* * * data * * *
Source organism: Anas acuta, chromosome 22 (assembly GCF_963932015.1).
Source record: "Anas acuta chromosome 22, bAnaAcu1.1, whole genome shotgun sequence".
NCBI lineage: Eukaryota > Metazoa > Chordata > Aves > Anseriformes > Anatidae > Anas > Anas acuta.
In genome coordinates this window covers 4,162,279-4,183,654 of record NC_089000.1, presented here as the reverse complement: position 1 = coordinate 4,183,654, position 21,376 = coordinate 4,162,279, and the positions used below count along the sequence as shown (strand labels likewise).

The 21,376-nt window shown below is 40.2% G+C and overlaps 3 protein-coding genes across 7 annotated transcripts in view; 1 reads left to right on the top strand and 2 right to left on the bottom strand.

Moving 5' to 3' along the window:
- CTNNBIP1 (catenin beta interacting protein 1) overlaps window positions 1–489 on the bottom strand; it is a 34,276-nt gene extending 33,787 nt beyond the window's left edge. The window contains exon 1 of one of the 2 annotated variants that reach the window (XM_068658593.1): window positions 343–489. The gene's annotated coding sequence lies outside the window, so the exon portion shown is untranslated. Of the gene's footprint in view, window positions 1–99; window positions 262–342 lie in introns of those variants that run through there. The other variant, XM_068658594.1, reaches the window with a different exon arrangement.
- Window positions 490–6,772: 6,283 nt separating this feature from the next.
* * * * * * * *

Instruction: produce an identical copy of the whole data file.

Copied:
Source organism: Anas acuta, chromosome 22 (assembly GCF_963932015.1).
Source record: "Anas acuta chromosome 22, bAnaAcu1.1, whole genome shotgun sequence".
NCBI lineage: Eukaryota > Metazoa > Chordata > Aves > Anseriformes > Anatidae > Anas > Anas acuta.
In genome coordinates this window covers 4,162,279-4,183,654 of record NC_089000.1, presented here as the reverse complement: position 1 = coordinate 4,183,654, position 21,376 = coordinate 4,162,279, and the positions used below count along the sequence as shown (strand labels likewise).

The 21,376-nt window shown below is 40.2% G+C and overlaps 3 protein-coding genes across 7 annotated transcripts in view; 1 reads left to right on the top strand and 2 right to left on the bottom strand.

Moving 5' to 3' along the window:
- CTNNBIP1 (catenin beta interacting protein 1) overlaps window positions 1–489 on the bottom strand; it is a 34,276-nt gene extending 33,787 nt beyond the window's left edge. The window contains exon 1 of one of the 2 annotated variants that reach the window (XM_068658593.1): window positions 343–489. The gene's annotated coding sequence lies outside the window, so the exon portion shown is untranslated. Of the gene's footprint in view, window positions 1–99; window positions 262–342 lie in introns of those variants that run through there. The other variant, XM_068658594.1, reaches the window with a different exon arrangement.
- Window positions 490–6,772: 6,283 nt separating this feature from the next.